MacOS System 6 had RAMdisk applications available for it (one was called AppDisk), and by System 7 this functionality was built into the OS via a system control panel. The software allowed you to donate whatever RAM you had available to a disk that mounted on the desktop. You could use it for cache files, or copy entire applications to it to run at blazing speeds off the RAMdisk instead off the comparatively slow SCSI-1 HDD, or the mind-numbingly slow floppy disk drive. In 1989, when RAM was prohibitively expensive, if you had a Mac IIfx (not publicly available until 1990) or Mac SE/30 and were very wealthy, you could have a desktop with 128MB of RAM (along with the MODE32 control panel that allowed the SE/30 to see all that memory, or the ROM from a Mac IIfx or Mac IIsi which accomplished the same thing, unless you ran A/UX which was natively 32-bit clean), and with the RAMdisk software you could designate amounts up to whatever the system didn't need to be used as a RAMdisk... say... about 120MB, which at the time would have been about as large as the biggest HDDs available to consumers. You can still find this software on Gamba's site. [earthlink.net]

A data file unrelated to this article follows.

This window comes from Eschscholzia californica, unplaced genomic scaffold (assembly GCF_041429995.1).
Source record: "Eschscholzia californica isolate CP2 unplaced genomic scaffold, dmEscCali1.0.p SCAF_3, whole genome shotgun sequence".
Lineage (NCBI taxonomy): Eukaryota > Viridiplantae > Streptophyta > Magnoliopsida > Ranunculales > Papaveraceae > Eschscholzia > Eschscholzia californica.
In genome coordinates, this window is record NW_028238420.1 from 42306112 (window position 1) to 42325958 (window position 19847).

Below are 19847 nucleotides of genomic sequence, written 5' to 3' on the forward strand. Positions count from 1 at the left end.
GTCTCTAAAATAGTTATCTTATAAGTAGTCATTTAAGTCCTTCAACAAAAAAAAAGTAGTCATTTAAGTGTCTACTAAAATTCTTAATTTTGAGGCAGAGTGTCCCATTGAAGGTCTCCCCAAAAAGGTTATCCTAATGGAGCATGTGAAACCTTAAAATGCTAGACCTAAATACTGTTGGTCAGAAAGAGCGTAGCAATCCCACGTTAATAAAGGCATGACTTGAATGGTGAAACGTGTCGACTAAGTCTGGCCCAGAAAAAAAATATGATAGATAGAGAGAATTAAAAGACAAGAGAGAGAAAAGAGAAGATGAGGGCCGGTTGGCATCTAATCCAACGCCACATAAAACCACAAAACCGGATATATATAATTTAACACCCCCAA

To answer your question, the Mac Plus was an AIO or all-in-one computer. I'm not sure if you are old enough to know or remember what a cathode ray tube [wikipedia.org] is, but the Mac Plus used one as a display, and it generated a substantial amount of heat, requiring a fan to cool the machine.

    Also, RAM itself will generate some heat, usually not enough to need its own fan, and RAM in a Mac Plus didn't have a dedicated fan. A RAMdisk is not the same as an SSD, which runs off the disk bus. Like RAM, a RAMdisk runs off the system bus... generally much faster than the disk bus.

  • by Anonymous Coward on Monday June 25, 2012 @06:26AM (#40436999)

    AFAIK, that's how any decent DB system works.

    Yes, but he said MySQL...

Programmers do it bit by bit.